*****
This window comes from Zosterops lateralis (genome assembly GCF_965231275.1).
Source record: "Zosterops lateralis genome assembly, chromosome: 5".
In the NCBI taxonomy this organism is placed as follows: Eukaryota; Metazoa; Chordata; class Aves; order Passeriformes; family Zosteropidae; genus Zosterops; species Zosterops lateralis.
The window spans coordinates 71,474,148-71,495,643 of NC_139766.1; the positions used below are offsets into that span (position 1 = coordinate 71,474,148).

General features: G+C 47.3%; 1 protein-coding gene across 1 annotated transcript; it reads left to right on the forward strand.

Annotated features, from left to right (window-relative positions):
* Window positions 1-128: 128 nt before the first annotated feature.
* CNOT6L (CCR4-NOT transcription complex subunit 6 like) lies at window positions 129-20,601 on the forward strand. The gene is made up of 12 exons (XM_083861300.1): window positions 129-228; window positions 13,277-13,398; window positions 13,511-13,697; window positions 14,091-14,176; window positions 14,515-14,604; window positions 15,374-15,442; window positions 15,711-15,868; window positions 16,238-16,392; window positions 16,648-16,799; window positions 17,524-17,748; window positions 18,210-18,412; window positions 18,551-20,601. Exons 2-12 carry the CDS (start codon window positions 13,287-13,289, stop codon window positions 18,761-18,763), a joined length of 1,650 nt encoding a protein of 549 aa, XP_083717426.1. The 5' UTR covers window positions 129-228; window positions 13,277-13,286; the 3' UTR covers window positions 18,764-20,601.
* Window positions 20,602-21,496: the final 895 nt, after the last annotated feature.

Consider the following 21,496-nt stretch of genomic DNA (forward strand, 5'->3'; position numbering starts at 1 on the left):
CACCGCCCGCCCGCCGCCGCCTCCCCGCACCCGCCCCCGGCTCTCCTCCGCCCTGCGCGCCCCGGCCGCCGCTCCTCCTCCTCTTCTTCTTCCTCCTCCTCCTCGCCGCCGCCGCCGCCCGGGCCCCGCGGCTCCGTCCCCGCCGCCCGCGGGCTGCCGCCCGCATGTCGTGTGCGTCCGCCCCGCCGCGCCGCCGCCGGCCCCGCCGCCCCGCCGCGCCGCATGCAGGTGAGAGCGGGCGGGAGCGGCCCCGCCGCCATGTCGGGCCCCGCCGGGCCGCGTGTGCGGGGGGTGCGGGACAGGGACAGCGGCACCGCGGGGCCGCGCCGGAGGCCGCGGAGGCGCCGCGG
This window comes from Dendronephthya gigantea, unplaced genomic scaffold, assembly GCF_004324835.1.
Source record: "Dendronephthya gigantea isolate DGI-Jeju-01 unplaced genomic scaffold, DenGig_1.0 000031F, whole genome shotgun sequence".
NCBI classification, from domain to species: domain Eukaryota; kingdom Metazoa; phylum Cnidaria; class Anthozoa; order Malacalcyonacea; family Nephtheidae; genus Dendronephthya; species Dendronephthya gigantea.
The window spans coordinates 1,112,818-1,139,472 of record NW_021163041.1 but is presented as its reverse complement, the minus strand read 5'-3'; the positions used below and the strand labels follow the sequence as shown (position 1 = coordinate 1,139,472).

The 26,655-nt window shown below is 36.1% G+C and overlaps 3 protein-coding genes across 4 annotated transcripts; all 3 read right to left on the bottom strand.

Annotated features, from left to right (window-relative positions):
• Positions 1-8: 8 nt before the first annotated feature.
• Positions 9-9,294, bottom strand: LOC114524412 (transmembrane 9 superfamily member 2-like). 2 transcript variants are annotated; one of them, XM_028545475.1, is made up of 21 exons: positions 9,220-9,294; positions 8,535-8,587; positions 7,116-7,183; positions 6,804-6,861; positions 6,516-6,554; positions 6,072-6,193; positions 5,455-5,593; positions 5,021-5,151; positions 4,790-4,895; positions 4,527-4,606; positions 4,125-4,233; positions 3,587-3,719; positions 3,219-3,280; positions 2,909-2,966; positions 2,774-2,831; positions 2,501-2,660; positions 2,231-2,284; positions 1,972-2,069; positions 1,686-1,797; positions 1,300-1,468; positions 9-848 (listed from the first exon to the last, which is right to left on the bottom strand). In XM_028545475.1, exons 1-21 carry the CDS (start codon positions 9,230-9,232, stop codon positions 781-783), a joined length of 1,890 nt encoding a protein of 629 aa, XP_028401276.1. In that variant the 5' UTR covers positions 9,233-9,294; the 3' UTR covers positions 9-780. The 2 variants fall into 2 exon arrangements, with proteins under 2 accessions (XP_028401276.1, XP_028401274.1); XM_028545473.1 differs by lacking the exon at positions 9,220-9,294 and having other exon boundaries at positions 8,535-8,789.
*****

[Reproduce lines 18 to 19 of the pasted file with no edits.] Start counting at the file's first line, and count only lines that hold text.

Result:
• Positions 1-8: 8 nt before the first annotated feature.
• Positions 9-9,294, bottom strand: LOC114524412 (transmembrane 9 superfamily member 2-like). 2 transcript variants are annotated; one of them, XM_028545475.1, is made up of 21 exons: positions 9,220-9,294; positions 8,535-8,587; positions 7,116-7,183; positions 6,804-6,861; positions 6,516-6,554; positions 6,072-6,193; positions 5,455-5,593; positions 5,021-5,151; positions 4,790-4,895; positions 4,527-4,606; positions 4,125-4,233; positions 3,587-3,719; positions 3,219-3,280; positions 2,909-2,966; positions 2,774-2,831; positions 2,501-2,660; positions 2,231-2,284; positions 1,972-2,069; positions 1,686-1,797; positions 1,300-1,468; positions 9-848 (listed from the first exon to the last, which is right to left on the bottom strand). In XM_028545475.1, exons 1-21 carry the CDS (start codon positions 9,230-9,232, stop codon positions 781-783), a joined length of 1,890 nt encoding a protein of 629 aa, XP_028401276.1. In that variant the 5' UTR covers positions 9,233-9,294; the 3' UTR covers positions 9-780. The 2 variants fall into 2 exon arrangements, with proteins under 2 accessions (XP_028401276.1, XP_028401274.1); XM_028545473.1 differs by lacking the exon at positions 9,220-9,294 and having other exon boundaries at positions 8,535-8,789.